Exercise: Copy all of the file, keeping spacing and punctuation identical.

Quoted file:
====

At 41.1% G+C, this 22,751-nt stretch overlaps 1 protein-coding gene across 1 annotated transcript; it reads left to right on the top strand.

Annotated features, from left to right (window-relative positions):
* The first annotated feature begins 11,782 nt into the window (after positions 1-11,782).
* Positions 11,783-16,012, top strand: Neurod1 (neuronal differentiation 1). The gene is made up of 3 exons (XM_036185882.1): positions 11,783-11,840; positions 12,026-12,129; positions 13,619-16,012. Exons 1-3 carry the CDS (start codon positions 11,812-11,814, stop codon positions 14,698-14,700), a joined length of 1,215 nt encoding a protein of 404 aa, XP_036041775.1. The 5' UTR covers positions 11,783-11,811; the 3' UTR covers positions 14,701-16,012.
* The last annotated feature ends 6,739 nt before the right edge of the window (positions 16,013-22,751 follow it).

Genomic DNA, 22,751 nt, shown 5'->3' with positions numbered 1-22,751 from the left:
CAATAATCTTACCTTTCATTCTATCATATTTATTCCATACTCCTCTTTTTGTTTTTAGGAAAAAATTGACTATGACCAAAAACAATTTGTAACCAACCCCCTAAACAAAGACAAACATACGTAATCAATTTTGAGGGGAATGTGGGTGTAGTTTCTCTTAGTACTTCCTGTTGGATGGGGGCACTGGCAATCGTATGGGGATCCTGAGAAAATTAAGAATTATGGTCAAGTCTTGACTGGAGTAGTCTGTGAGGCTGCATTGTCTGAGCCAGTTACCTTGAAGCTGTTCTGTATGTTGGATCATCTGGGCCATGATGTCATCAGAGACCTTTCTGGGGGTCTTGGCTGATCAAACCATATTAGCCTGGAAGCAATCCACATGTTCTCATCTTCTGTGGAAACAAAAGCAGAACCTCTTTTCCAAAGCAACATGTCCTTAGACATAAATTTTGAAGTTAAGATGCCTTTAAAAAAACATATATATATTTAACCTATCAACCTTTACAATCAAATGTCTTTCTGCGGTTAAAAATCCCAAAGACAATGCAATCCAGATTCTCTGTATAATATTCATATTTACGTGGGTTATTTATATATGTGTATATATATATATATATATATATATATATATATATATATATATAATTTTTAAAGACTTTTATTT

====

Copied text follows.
At 41.1% G+C, this 22,751-nt stretch overlaps 1 protein-coding gene across 1 annotated transcript; it reads left to right on the top strand.

Annotated features, from left to right (window-relative positions):
* The first annotated feature begins 11,782 nt into the window (after positions 1-11,782).
* Positions 11,783-16,012, top strand: Neurod1 (neuronal differentiation 1). The gene is made up of 3 exons (XM_036185882.1): positions 11,783-11,840; positions 12,026-12,129; positions 13,619-16,012. Exons 1-3 carry the CDS (start codon positions 11,812-11,814, stop codon positions 14,698-14,700), a joined length of 1,215 nt encoding a protein of 404 aa, XP_036041775.1. The 5' UTR covers positions 11,783-11,811; the 3' UTR covers positions 14,701-16,012.
* The last annotated feature ends 6,739 nt before the right edge of the window (positions 16,013-22,751 follow it).

Genomic DNA, 22,751 nt, shown 5'->3' with positions numbered 1-22,751 from the left:
CAATAATCTTACCTTTCATTCTATCATATTTATTCCATACTCCTCTTTTTGTTTTTAGGAAAAAATTGACTATGACCAAAAACAATTTGTAACCAACCCCCTAAACAAAGACAAACATACGTAATCAATTTTGAGGGGAATGTGGGTGTAGTTTCTCTTAGTACTTCCTGTTGGATGGGGGCACTGGCAATCGTATGGGGATCCTGAGAAAATTAAGAATTATGGTCAAGTCTTGACTGGAGTAGTCTGTGAGGCTGCATTGTCTGAGCCAGTTACCTTGAAGCTGTTCTGTATGTTGGATCATCTGGGCCATGATGTCATCAGAGACCTTTCTGGGGGTCTTGGCTGATCAAACCATATTAGCCTGGAAGCAATCCACATGTTCTCATCTTCTGTGGAAACAAAAGCAGAACCTCTTTTCCAAAGCAACATGTCCTTAGACATAAATTTTGAAGTTAAGATGCCTTTAAAAAAACATATATATATTTAACCTATCAACCTTTACAATCAAATGTCTTTCTGCGGTTAAAAATCCCAAAGACAATGCAATCCAGATTCTCTGTATAATATTCATATTTACGTGGGTTATTTATATATGTGTATATATATATATATATATATATATATATATATATATATATATAATTTTTAAAGACTTTTATTT